Deputy Ciarán Cannon: In addition to the funding provided for RASP and five other projects in local drugs task force areas, my Department is making a significant contribution in support of the prevention pillar of the national drugs strategy through the mandatory social personal and health education, SPHE, curriculum at primary level and in the junior cycle at second level, the initiatives under the delivering equality of opportunity in schools, DEIS, action plan to prevent early school leaving and achieve better educational outcomes for students and the guidelines on substance use policy issued to all schools. It will be a matter for the Minister for Children and Youth Affairs, Deputy Fitzgerald, to approve decisions regarding future funding for the Sphere 17 Regional Youth Service. In this regard, I understand her Department will focus specifically on ensuring greater coherence, co-ordination and impact in youth policy and provision in order to ensure quality outcomes for all.
 
The Deputy has raised the possibility of carrying out a full cost-benefit analysis of the programmes to which he refers. I would be concerned that my Department would not have sufficient resources to allow it to carry out such an analysis, particularly in the context of engaging in the type of forensic investigation that would be required in order to establish whether the programmes provide a benefit for those who avail of them or whether the communities which they serve are obtaining full benefits from them. However, the Deputy’s concerns are extremely valid and he made a very compelling case for the retention of both services. I will undertake to pass on his concerns to the Minister when we are engaging in the final stages of the comprehensive spending review which is under way.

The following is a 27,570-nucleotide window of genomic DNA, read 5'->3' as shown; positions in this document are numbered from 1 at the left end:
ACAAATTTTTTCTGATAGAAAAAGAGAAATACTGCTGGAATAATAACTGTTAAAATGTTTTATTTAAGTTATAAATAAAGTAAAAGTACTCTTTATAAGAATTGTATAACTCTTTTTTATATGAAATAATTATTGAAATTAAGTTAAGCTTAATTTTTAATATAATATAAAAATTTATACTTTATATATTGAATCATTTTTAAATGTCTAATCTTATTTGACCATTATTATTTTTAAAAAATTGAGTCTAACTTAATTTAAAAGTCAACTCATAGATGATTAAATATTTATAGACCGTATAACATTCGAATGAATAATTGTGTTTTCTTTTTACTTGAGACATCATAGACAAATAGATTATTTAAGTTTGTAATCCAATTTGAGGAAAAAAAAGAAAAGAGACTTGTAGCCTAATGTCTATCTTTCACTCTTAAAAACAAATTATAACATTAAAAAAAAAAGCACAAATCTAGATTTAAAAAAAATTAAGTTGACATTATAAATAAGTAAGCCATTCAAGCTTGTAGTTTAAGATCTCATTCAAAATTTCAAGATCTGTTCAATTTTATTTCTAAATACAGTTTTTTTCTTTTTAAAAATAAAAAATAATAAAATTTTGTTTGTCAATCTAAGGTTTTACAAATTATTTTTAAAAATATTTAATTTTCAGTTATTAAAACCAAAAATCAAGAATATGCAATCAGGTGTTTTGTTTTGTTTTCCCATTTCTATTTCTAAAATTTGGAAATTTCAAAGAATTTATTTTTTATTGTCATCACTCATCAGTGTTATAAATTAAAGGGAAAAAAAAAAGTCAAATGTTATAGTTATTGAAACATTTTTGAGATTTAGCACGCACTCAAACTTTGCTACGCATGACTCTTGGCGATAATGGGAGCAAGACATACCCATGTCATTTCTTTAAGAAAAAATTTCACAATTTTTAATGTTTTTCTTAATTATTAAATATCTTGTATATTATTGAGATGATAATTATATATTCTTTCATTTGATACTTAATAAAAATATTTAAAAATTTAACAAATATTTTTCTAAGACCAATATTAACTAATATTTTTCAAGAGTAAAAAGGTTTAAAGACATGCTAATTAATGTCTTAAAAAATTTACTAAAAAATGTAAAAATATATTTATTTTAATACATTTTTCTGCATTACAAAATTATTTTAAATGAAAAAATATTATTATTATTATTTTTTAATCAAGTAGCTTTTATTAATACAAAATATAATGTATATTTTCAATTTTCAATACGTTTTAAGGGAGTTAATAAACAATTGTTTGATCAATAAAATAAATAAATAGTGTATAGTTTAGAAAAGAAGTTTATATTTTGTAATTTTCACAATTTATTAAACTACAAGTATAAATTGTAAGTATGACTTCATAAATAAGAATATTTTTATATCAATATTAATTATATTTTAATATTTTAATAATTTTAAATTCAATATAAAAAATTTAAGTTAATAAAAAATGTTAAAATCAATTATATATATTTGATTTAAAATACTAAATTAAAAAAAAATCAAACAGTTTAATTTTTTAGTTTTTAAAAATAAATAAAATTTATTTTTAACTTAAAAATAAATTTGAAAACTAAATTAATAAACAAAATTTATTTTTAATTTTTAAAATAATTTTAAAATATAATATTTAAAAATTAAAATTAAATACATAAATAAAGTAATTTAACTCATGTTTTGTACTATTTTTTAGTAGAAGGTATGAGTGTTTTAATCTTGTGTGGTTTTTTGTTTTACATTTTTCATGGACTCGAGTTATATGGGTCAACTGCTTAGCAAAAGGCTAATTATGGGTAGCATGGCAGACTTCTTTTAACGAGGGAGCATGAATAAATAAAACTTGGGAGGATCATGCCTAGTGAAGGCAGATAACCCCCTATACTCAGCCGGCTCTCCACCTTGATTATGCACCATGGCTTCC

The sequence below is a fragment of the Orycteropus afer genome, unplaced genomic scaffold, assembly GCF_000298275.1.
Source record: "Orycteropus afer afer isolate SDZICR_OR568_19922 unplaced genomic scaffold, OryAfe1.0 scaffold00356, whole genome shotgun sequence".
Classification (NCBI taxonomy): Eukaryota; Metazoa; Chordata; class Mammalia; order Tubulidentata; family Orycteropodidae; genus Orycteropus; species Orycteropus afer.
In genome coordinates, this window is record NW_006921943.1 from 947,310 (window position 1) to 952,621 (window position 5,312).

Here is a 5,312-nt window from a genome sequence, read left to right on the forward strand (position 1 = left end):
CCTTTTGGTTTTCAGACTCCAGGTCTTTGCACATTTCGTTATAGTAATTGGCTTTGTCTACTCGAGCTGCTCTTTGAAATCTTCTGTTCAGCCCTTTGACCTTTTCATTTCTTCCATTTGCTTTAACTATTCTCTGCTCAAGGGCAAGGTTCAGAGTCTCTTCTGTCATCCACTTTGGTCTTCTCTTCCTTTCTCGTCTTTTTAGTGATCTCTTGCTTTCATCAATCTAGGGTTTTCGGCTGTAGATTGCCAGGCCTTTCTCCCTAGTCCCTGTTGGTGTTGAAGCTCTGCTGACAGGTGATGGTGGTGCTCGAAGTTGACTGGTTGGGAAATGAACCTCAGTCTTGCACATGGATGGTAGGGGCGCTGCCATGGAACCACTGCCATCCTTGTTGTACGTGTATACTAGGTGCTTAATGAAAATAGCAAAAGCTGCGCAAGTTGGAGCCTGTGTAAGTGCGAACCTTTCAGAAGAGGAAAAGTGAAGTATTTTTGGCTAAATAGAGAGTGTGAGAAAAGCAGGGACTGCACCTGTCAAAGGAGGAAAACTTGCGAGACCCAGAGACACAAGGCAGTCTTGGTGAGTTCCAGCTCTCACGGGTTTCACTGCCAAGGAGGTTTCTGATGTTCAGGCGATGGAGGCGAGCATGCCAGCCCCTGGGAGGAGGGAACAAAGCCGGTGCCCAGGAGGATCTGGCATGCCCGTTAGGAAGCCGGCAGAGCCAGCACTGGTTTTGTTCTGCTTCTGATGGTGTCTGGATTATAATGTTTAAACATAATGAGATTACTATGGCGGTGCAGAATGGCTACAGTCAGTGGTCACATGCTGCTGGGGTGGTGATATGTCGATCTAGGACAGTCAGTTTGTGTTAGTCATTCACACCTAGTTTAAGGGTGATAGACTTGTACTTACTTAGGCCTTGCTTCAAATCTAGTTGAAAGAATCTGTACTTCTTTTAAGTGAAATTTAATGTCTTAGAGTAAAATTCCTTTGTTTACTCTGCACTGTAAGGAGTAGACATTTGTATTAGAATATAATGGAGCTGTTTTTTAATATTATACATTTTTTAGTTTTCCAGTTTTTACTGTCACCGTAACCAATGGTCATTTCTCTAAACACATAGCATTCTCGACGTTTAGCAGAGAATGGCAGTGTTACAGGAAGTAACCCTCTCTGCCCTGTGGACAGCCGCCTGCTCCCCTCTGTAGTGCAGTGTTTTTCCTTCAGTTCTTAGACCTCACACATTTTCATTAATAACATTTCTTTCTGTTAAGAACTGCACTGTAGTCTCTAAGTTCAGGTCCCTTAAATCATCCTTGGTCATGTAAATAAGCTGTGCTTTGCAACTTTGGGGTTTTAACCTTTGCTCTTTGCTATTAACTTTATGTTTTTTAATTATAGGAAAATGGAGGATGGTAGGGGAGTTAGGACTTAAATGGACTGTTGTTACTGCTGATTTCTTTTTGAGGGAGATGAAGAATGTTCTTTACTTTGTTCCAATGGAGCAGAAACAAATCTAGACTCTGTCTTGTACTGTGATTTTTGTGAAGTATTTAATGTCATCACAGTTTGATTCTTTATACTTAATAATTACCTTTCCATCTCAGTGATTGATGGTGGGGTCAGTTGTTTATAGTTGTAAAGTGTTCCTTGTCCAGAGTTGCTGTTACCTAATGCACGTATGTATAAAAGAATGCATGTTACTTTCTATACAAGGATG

Topical Issue Debate - Vocational Education Committees
Vol. 742 No. 2
Tuesday, 4 October 2011